One of Zagreb’s most prolific street artists is a young woman who goes under the name of OKO (“The Eye”). Her phantasmagorical images of humans with birds’ faces, or dreamy patterns woven from what look like entrails, are decorative and disturbing in equal measure. “The bird-faces are a symbol of freedom, of something pure” says OKO. “I read somewhere that birds are carriers of the soul after death, and I was really inspired by that idea.” Stuck to surfaces throughout the city, OKO’s pictures look like prints or photocopies; they are in fact painted on thin paper with acrylics before being glued to the wall of her choice. OKO coined the phrase “the city as a confessional booth” to help explain her relationship with public space. One of her earliest ever works involved writing her fears and frustrations on bits of paper, folded them up and put them in test tubes, which she then hung in various locations around the city to be discovered by strangers. Her trademark larger-than-life human figures with animal heads can be seen at Zagreb’s Museum of Contemporary Art, decorating the courtyard of Zagreb’s Medika club and at the outdoor wall of the &TD theatre bar. See more of OKO's work on her blog, or buy prints online. Q: How did you become a street artist? A: Like most things in life, it happened in a blink. One day I made a few stickers and put them up in the street. It gave me a feeling of complete freedom, and that’s the main reason why my art has stayed on the street e
All aboard Croatia's first hostel on a train
Croatia’s first hostel in a train has opened. It’s a lot like a sleeper train, with one small but significant difference: it doesn’t move. The train wagon hostel sits in the Zagreb Central Train Station, so travellers arriving by rail at night need not even pass through the exit to find a place to sleep. Just one wagon has opened so far, while two more are undergoing transformation – when they’re all finished, the hostel will be able to sleep up to 90 people. It’s got everything you might expect from your average, bricks-and-mortar hostel: toilets, showers, heating, drinking water, and Wi-Fi. Nearby there are shops, a laundry service and car and bike rental outlets. AdriaticTrainHostels But in a city where you’ll find a hostel on every corner, why squeeze another into this most unlikely of locations? The answer’s pretty much just because they can: funding comes, in part, from the government’s ‘innovative tourism projects’ programme. Essentially, the aim of the project is to draw tourists in not only with the old favourites (sun, sea, culture, cheap booze) but with peculiarities like this. AdriaticTrainHostels has been cooking up this idea for three years, delayed by various bureaucratic hindrances. Finally, it’s come to fruition. The project’s designer, Zvonko Momcilovic, points out that the hostel is completely unique – while you can find other train hostels around the world, they’re normally in separate, not-train-related locations. But if you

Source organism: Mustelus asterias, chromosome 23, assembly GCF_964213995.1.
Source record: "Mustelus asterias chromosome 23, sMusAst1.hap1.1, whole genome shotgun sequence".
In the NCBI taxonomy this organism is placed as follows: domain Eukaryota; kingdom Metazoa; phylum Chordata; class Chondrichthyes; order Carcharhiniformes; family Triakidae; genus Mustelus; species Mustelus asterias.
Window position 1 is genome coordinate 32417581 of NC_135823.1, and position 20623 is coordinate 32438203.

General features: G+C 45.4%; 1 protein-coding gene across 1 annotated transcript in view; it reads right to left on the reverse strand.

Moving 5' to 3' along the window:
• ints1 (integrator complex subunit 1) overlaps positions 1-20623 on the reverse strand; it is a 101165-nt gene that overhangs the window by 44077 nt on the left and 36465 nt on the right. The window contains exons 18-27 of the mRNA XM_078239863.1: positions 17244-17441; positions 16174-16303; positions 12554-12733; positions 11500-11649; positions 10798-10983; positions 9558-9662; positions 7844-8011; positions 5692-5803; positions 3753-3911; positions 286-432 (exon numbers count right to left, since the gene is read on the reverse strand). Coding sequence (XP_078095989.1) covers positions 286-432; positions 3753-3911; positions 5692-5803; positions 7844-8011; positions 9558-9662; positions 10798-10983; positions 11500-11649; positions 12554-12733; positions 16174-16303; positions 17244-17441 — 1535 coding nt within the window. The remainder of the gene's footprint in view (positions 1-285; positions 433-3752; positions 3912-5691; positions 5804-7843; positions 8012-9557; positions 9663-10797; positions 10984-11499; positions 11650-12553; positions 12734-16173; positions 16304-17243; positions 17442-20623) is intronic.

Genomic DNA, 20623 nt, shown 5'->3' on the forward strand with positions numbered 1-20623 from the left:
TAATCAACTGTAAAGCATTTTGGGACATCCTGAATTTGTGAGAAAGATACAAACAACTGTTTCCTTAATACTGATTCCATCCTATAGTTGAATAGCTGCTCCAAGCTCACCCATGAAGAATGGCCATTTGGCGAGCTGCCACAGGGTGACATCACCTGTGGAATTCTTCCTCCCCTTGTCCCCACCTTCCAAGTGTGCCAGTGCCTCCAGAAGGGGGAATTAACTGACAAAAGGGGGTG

Ira Payer introduces Design District Zagreb: a new design festival in the Martićeva zone
I went into ‘town’ for a drink last weekend, and was nicely surprised at how much had changed. Though I am based only a five-minute walk from Zagreb’s main square, I haven’t ventured out much from our cozy neighbourhood. Let me explain a thing or two about what Zagreb locals mean when they say ‘town’: this refers only to a few hundred meters around the Ban Jelačić Square. Even people who live in the Upper Town, only a staircase away from the Square, find it a trudge when they have to go into ‘town’ in bad weather. Croats are by nature more settlers than nomads, and are especially fond of keeping to their own turf. But this is just one of the reasons why I set up permanent camp in my neighbourhood. Here, I have everything I need for a happy fulfilled life: there’s galleries, awesome farmers’ markets, a few charming cafes, amazing bookshops and an abundance of great design. Marija Gašparović Marija Gašparović This neighbourhood, with Martićeva Street as its main artery, is home to our exciting new project - Design District Zagreb - that supports the local creative and design scene. Until recently, this east-central part of Zagreb was home to office and retail spaces mainly related to the slowly dwindling automobile industry. After decades of economic slowdown and general apathy, and just like in other major European cities, the emptied out spaces were slowly taken over by the Zagreb creative community. Domagoj Kunić Urba
Zagreb coffee culture: the how to guide
The first thing you notice arriving in downtown Zagreb is the endless rows of bars with terraces packed with people having coffee during the day – every day. If you, like myself, are a picky sort of coffee drinker, this seems like a dream. But it’s not quite what you expect. Finding a decent cappuccino or a perfect flat white is possible, but will require a bit of insight and some walking around. The majority of bars and coffee shops treat coffee like a social occasion with a high return on investment. Signing a contract with a corporate brand brings in the beans – and discounts on them, free equipment and cash advances to the extent where the product itself looses importance. Most of these cafes use dark roasted bitter blends and put little skill into the preparation of milk and other important details. Nevertheless, great coffee is here in Zagreb and these are the specialty coffee places you should visit: Eli's Cafe, Ilica 63 Nik Oroši, four time barista champion of Croatia, recently moved his roasting equipment into this small space that has quickly gained a cult following. Here you can see the magic happening and enjoy the seasonal blends as well as single origin cups that started the regional specialty coffee revolution. Express bar, Petrinjska 4 The number one open air coffee location very near the main square with consistent quality and great variety of preparation methods. 42 Coffee Co, Vlaška 42 The youngest specialty coffe